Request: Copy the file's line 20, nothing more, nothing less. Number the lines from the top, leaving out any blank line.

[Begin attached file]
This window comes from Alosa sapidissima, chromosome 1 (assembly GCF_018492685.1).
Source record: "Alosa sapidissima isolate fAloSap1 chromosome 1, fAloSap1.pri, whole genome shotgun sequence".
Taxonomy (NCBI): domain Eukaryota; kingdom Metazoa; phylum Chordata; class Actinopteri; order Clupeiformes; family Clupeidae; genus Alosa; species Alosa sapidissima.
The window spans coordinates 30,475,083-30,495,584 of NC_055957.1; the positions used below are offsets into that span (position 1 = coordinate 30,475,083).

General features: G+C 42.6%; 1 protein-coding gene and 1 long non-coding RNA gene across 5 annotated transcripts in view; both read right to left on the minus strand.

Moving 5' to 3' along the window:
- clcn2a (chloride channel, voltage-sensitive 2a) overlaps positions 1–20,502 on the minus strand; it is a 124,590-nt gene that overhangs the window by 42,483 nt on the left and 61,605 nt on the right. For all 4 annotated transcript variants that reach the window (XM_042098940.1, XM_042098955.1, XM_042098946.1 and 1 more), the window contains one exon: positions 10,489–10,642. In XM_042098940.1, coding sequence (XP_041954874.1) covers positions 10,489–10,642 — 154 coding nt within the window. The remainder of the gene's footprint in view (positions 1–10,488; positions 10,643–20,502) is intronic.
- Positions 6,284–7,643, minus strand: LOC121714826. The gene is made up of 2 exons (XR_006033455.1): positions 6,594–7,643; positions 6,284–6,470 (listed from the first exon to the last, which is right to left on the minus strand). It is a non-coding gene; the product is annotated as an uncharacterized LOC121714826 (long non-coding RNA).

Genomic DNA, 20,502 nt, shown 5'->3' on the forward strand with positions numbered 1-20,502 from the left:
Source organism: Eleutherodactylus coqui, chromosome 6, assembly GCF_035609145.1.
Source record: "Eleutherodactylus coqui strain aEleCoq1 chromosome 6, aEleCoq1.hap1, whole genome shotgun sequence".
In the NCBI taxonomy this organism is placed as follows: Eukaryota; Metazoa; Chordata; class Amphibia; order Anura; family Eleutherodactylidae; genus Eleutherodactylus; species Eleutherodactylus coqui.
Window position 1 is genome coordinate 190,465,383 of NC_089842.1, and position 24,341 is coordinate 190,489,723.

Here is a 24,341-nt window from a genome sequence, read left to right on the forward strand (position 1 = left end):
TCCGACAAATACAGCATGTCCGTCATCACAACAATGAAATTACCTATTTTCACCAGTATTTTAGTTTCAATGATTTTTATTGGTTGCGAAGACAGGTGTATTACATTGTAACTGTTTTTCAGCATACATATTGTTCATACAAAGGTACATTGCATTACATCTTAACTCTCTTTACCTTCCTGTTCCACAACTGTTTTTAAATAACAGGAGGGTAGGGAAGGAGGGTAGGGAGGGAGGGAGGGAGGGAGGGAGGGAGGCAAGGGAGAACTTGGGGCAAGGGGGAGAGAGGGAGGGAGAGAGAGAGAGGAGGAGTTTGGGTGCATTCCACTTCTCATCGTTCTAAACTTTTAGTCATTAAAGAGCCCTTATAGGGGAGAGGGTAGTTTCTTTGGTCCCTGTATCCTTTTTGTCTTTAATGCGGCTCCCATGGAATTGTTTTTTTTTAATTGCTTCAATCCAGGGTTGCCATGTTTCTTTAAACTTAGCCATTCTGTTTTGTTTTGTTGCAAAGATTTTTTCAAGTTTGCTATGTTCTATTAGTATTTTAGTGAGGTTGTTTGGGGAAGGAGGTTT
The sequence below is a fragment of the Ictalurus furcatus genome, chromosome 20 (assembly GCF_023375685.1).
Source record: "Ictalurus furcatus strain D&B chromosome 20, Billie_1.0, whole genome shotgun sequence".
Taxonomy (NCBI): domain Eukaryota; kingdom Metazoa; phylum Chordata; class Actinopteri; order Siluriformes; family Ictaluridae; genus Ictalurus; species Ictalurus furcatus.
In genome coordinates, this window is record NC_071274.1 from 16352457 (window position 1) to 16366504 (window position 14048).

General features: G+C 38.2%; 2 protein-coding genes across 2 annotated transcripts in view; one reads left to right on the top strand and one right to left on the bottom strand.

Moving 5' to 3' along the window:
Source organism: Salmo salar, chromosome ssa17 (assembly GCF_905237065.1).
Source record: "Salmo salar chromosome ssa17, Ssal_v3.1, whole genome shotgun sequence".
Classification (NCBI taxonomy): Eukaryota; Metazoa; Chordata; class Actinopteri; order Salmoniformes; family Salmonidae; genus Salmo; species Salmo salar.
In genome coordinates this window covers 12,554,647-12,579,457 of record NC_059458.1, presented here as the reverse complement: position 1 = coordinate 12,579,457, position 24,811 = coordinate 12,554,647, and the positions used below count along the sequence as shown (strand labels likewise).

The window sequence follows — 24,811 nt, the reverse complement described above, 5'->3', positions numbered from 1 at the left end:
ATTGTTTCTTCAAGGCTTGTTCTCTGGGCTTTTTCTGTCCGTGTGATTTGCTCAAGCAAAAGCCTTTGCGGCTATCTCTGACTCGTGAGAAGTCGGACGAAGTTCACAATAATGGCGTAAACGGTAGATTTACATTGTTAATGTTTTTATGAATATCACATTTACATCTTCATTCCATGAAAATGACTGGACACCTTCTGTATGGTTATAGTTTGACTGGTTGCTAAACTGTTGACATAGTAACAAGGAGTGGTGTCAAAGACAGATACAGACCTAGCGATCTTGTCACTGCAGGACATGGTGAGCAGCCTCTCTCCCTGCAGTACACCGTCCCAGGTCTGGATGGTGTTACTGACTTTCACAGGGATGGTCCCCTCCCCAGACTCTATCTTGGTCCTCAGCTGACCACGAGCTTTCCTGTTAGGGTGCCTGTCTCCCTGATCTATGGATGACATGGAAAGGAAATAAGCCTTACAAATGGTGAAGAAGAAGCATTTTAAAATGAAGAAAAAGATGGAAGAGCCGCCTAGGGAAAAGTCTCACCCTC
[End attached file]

General features: G+C 38.2%; 2 protein-coding genes across 2 annotated transcripts in view; one reads left to right on the top strand and one right to left on the bottom strand.